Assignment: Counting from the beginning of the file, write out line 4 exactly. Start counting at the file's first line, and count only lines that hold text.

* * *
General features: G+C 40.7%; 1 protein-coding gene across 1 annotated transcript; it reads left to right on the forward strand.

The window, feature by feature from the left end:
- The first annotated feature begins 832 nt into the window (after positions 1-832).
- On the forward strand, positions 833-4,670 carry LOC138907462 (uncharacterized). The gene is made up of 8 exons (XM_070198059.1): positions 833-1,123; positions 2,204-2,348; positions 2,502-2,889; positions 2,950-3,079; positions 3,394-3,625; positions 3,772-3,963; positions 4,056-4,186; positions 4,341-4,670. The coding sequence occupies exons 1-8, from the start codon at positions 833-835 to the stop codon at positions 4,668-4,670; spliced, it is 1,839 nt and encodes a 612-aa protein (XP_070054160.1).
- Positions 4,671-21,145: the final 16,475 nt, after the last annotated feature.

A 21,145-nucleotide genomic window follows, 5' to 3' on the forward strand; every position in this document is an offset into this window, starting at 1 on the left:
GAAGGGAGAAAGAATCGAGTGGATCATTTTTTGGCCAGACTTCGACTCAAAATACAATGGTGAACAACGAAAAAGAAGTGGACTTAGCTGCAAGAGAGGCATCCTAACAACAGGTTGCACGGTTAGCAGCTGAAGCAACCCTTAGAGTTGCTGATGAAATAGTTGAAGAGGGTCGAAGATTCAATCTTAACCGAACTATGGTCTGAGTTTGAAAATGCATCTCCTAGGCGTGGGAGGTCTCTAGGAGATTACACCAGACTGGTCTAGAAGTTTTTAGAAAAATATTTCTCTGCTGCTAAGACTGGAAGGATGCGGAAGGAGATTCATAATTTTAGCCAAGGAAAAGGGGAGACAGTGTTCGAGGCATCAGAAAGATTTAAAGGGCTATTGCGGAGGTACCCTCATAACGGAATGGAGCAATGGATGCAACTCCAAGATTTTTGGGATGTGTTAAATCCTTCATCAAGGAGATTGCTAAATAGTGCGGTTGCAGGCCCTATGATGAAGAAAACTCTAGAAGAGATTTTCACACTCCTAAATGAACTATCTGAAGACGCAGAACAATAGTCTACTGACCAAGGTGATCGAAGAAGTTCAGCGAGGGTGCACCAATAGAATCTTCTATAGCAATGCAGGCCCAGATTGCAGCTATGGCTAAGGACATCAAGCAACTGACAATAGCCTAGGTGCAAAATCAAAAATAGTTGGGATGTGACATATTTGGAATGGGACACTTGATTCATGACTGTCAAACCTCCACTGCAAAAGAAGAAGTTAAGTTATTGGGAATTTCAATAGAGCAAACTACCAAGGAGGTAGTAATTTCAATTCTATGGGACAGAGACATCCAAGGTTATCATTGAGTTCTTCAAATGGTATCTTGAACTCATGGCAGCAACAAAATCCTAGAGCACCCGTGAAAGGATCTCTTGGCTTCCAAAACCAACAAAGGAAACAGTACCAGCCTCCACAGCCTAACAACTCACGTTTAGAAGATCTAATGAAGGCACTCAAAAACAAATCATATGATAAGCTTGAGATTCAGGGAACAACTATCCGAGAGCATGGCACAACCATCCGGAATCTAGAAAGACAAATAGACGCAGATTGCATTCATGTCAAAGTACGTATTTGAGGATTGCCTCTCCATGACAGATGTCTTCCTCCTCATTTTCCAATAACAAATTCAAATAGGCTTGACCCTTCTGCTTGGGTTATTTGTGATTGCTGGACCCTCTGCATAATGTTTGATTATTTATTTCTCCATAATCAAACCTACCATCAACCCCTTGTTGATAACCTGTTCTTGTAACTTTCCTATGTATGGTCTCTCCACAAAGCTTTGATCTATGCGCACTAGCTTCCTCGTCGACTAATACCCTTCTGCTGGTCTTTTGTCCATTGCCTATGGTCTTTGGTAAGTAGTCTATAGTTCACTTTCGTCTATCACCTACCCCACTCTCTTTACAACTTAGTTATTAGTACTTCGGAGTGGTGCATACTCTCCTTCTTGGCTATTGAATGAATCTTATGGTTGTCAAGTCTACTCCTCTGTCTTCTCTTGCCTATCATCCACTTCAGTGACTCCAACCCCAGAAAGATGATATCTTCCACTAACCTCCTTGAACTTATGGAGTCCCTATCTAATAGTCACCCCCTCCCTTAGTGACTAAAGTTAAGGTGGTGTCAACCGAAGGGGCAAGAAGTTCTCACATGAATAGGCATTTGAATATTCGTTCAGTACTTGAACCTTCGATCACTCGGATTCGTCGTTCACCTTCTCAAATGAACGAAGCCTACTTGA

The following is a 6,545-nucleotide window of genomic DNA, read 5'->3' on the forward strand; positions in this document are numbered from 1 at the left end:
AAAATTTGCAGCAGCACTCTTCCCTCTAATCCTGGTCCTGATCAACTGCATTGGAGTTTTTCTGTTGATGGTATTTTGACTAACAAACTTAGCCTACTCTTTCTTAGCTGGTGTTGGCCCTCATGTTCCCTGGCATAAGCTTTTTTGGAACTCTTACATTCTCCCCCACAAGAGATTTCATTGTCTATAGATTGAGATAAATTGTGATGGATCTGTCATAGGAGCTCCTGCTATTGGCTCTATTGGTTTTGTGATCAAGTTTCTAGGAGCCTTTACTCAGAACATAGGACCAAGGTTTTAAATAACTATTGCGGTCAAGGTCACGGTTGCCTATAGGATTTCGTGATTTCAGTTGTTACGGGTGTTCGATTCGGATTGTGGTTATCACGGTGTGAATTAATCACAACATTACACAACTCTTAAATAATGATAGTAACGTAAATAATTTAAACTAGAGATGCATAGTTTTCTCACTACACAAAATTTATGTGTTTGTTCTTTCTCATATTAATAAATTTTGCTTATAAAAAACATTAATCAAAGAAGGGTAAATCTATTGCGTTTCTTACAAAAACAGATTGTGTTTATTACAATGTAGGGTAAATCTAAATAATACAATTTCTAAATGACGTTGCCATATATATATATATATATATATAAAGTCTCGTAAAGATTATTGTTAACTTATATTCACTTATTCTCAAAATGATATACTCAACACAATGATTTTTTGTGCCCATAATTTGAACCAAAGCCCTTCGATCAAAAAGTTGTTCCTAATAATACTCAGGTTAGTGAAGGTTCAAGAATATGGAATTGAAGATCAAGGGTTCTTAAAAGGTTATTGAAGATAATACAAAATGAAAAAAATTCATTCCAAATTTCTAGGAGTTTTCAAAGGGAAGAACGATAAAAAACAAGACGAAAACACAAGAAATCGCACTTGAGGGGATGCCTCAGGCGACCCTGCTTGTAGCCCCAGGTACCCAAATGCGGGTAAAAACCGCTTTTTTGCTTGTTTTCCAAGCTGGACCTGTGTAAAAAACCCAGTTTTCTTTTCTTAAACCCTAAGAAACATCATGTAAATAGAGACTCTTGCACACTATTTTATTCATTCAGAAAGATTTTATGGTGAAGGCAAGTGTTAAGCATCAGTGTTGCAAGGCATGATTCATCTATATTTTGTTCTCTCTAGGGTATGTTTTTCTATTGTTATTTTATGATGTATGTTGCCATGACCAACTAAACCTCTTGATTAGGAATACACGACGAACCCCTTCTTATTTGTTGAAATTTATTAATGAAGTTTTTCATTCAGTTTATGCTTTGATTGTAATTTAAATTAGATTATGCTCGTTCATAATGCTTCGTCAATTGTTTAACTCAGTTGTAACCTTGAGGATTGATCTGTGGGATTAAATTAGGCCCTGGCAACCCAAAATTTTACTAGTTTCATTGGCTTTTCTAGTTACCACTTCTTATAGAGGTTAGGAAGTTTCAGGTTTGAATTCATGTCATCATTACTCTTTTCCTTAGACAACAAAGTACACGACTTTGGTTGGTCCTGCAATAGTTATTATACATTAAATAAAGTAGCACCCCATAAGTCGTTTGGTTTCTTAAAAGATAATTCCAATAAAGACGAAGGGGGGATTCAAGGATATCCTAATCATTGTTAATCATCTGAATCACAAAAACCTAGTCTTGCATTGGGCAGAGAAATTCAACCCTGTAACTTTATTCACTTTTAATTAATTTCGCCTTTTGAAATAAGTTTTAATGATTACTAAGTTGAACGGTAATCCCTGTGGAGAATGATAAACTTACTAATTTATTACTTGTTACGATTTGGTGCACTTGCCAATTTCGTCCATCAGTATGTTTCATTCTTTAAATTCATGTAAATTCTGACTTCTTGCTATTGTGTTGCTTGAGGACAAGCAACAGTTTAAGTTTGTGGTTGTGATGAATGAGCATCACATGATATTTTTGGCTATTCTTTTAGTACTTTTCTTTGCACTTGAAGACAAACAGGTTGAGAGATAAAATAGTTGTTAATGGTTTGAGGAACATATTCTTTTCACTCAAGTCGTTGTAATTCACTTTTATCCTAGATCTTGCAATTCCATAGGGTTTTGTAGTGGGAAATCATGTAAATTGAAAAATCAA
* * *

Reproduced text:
- On the forward strand, positions 833-4,670 carry LOC138907462 (uncharacterized). The gene is made up of 8 exons (XM_070198059.1): positions 833-1,123; positions 2,204-2,348; positions 2,502-2,889; positions 2,950-3,079; positions 3,394-3,625; positions 3,772-3,963; positions 4,056-4,186; positions 4,341-4,670. The coding sequence occupies exons 1-8, from the start codon at positions 833-835 to the stop codon at positions 4,668-4,670; spliced, it is 1,839 nt and encodes a 612-aa protein (XP_070054160.1).